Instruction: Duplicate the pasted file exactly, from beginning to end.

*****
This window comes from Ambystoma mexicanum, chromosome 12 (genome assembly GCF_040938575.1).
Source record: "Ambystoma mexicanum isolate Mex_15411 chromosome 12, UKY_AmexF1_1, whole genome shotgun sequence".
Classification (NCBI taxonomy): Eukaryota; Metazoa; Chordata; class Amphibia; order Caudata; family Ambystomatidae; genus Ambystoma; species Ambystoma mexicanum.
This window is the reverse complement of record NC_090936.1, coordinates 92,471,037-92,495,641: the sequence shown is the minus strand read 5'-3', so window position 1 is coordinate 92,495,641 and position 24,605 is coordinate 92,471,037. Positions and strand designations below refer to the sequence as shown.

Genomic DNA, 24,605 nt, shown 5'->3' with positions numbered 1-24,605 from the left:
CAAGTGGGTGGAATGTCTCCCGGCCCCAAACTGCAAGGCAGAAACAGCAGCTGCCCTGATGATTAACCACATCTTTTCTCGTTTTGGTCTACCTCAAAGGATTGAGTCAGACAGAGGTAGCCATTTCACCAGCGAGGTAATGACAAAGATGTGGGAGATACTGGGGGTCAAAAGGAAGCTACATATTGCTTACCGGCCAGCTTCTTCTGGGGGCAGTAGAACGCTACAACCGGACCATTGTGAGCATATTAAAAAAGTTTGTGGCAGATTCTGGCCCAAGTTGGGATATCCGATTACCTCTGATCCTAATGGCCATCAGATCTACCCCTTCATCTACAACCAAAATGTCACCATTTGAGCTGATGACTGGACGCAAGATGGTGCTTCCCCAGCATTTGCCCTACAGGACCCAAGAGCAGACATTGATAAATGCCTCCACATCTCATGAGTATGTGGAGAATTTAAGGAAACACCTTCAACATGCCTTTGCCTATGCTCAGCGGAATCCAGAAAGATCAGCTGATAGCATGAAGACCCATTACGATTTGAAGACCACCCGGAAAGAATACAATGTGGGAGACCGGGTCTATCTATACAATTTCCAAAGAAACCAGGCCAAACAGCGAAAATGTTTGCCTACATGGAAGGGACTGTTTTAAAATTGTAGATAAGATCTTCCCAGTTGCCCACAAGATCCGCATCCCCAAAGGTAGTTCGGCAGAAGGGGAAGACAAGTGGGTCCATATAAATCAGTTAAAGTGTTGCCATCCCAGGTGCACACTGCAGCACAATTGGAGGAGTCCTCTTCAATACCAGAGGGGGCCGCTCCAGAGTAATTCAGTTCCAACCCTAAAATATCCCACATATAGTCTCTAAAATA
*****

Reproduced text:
This window comes from Ambystoma mexicanum, chromosome 12 (genome assembly GCF_040938575.1).
Source record: "Ambystoma mexicanum isolate Mex_15411 chromosome 12, UKY_AmexF1_1, whole genome shotgun sequence".
Classification (NCBI taxonomy): Eukaryota; Metazoa; Chordata; class Amphibia; order Caudata; family Ambystomatidae; genus Ambystoma; species Ambystoma mexicanum.
This window is the reverse complement of record NC_090936.1, coordinates 92,471,037-92,495,641: the sequence shown is the minus strand read 5'-3', so window position 1 is coordinate 92,495,641 and position 24,605 is coordinate 92,471,037. Positions and strand designations below refer to the sequence as shown.

Genomic DNA, 24,605 nt, shown 5'->3' with positions numbered 1-24,605 from the left:
CAAGTGGGTGGAATGTCTCCCGGCCCCAAACTGCAAGGCAGAAACAGCAGCTGCCCTGATGATTAACCACATCTTTTCTCGTTTTGGTCTACCTCAAAGGATTGAGTCAGACAGAGGTAGCCATTTCACCAGCGAGGTAATGACAAAGATGTGGGAGATACTGGGGGTCAAAAGGAAGCTACATATTGCTTACCGGCCAGCTTCTTCTGGGGGCAGTAGAACGCTACAACCGGACCATTGTGAGCATATTAAAAAAGTTTGTGGCAGATTCTGGCCCAAGTTGGGATATCCGATTACCTCTGATCCTAATGGCCATCAGATCTACCCCTTCATCTACAACCAAAATGTCACCATTTGAGCTGATGACTGGACGCAAGATGGTGCTTCCCCAGCATTTGCCCTACAGGACCCAAGAGCAGACATTGATAAATGCCTCCACATCTCATGAGTATGTGGAGAATTTAAGGAAACACCTTCAACATGCCTTTGCCTATGCTCAGCGGAATCCAGAAAGATCAGCTGATAGCATGAAGACCCATTACGATTTGAAGACCACCCGGAAAGAATACAATGTGGGAGACCGGGTCTATCTATACAATTTCCAAAGAAACCAGGCCAAACAGCGAAAATGTTTGCCTACATGGAAGGGACTGTTTTAAAATTGTAGATAAGATCTTCCCAGTTGCCCACAAGATCCGCATCCCCAAAGGTAGTTCGGCAGAAGGGGAAGACAAGTGGGTCCATATAAATCAGTTAAAGTGTTGCCATCCCAGGTGCACACTGCAGCACAATTGGAGGAGTCCTCTTCAATACCAGAGGGGGCCGCTCCAGAGTAATTCAGTTCCAACCCTAAAATATCCCACATATAGTCTCTAAAATA